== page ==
To grasp Dylan’s achievement and its continued relevance, we need to dig in. One of the most moving songs on “Modern Times” is a stately lament called “Workingman’s Blues #2.” The title targets Merle Haggard’s 1969 hit about working men stopping off in the tavern on the way home from work to celebrate their solidarity and the dignity of honest labor. “I’ve never been on welfare,” sings Haggard proudly. By contrast, Dylan depicts a bleak world in which the work ethic means nothing, since work has simply gone bad. You can work, but you can’t afford to live:

There’s an evening haze settling over town
Starlight at the edge of the creek
The buying power of the Proletariat’s gone down
Money’s getting shallow and weak
Now the place I love best is just a sweet memory
It’s a new path that we trod
They say low wages are reality
If we want to compete abroad

Bob Dylan. Workingman's blues nº 2. 4 Juliol 2015. Barcelona.
Bob Dylan performs “Workingman’s Blues #2” in Barcelona, 2015

After this account, not much remains of Haggard’s smug claim that a strong work ethic is all you need to be successful. This workingman looks out on his mill town and sees only a version of Desolation Row.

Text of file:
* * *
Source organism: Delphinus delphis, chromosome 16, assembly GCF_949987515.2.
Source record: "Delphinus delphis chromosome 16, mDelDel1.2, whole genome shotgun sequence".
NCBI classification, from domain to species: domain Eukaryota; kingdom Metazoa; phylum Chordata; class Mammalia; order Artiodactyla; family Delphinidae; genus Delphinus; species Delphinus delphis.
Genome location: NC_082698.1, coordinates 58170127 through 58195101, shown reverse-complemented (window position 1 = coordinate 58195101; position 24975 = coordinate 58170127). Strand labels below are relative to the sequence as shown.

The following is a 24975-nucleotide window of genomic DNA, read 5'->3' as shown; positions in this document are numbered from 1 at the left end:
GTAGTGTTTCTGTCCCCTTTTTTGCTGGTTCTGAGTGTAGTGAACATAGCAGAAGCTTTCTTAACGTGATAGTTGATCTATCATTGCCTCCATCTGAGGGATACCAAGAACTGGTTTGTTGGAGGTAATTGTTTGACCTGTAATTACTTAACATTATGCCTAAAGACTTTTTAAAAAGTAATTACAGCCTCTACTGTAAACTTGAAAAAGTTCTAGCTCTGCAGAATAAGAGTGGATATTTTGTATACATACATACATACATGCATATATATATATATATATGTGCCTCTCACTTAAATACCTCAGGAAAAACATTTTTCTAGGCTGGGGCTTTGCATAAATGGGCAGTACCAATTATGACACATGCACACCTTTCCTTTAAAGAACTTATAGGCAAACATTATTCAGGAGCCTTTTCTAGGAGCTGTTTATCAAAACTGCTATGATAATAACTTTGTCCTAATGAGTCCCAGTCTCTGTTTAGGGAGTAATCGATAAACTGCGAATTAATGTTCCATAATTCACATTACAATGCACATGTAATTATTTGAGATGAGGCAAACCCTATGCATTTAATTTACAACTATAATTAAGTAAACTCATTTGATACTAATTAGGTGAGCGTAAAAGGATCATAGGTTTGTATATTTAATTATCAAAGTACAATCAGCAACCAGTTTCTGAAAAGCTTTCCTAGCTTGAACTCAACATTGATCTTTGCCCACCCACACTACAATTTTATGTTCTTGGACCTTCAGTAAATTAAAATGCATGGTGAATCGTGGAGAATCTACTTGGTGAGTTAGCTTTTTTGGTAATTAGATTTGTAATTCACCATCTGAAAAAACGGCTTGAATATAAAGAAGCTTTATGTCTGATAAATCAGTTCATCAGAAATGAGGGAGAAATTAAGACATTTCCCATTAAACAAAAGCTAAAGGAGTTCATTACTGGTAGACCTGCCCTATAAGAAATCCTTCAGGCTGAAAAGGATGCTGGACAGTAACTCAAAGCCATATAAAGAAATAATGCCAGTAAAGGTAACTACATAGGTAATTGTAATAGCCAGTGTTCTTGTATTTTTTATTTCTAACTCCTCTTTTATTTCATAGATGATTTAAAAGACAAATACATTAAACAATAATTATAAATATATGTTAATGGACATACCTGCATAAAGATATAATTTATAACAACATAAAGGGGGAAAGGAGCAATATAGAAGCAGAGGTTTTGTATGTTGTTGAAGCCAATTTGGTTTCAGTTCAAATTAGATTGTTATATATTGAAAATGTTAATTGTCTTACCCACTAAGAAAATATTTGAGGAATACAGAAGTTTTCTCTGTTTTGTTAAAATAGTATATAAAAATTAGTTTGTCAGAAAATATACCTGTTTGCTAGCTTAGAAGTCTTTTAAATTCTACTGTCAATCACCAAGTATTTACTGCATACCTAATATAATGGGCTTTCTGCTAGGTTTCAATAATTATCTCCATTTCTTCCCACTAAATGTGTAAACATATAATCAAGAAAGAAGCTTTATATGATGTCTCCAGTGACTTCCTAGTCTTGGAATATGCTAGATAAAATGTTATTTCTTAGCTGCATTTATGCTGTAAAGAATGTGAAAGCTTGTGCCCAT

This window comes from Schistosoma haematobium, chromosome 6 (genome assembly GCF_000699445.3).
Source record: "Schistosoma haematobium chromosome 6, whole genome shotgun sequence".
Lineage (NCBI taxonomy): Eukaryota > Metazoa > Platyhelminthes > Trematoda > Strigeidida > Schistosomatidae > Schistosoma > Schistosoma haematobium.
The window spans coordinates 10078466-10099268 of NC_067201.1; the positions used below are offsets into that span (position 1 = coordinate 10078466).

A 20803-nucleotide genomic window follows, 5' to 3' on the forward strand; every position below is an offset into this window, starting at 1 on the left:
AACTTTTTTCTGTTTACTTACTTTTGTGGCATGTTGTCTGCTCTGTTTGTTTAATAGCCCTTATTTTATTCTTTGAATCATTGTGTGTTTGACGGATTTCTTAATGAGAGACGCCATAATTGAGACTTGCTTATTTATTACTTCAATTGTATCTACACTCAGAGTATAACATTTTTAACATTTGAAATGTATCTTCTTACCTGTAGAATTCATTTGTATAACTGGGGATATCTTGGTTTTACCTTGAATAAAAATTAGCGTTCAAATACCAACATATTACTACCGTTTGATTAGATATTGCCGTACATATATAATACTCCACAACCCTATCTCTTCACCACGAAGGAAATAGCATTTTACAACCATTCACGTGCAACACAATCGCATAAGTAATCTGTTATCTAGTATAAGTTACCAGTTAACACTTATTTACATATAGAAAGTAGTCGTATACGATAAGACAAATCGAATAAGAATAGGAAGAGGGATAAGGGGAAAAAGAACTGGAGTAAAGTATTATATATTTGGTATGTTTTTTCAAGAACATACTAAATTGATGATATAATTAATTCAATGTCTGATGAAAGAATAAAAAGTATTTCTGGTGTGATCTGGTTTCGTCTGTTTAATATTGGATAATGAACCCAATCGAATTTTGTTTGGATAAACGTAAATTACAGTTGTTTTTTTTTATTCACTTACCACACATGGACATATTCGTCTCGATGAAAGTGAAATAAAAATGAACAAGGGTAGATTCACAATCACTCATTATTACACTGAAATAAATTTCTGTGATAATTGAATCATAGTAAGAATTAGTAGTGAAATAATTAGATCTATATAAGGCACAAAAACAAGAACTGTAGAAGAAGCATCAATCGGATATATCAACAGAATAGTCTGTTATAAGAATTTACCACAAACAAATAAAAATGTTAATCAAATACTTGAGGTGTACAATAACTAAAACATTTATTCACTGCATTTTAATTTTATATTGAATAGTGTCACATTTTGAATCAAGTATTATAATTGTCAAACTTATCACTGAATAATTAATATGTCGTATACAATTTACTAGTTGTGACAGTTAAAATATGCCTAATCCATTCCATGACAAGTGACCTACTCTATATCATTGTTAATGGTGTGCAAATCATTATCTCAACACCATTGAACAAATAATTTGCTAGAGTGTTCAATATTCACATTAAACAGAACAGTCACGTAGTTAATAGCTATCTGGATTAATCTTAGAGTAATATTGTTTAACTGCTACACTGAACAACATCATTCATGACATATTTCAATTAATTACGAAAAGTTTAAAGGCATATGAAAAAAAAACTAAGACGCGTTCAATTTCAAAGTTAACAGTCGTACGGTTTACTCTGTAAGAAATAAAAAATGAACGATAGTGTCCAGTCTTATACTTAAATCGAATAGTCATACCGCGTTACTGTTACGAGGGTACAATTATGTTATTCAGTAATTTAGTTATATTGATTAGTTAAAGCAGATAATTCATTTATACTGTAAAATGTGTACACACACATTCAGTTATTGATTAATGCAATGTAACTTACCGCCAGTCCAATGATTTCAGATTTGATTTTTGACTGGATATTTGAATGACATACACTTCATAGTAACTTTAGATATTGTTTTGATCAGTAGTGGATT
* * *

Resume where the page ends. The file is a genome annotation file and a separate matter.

The important thing about these lyrics is the language used by the narrator to describe his situation, for it is all overheard. “Proletariat” would be a word the protagonist has heard bandied about somewhere, say, at the union hall. The same holds for the second-hand thought offered a moment later, “They say low wages are reality.” Who is “they?” It’s a rumor; no one actually knows why the work has gone bad.

What consoles the narrator of “Workingman’s Blues #2” is his beloved: “Come sit down on my knee,” he sings a moment later. “You are dearer to me than myself/as you yourself can see.” We shouldn’t be surprised, given the song’s interest in reported speech and what “they say,” to find that this phrase is a citation. It comes from the “Tristia,” or “Book of Sorrows” by the exiled Roman poet Ovid, sent by Caesar Augustus to the Black Sea in the first century C.E. Ovid’s poem, the last in his book, praises his wife for her devotion to him through hard times and vows that his own fame will leave her with a good name, in spite of everything. It is appropriate that it should be the “Tristia” that Dylan cites, since Ovid’s book stresses his suffering in exile; he wants to get back to Rome. The entire point of Dylan’s song, however, is that, in the world of globalized capital, everyone is an exile. Even if you are at home, you are not at home. Home is just a memory, even when you are in it. The Ovid reference both locates the workingman in a long history of exiles and singles him out as special. Not even Ovid had it this bad.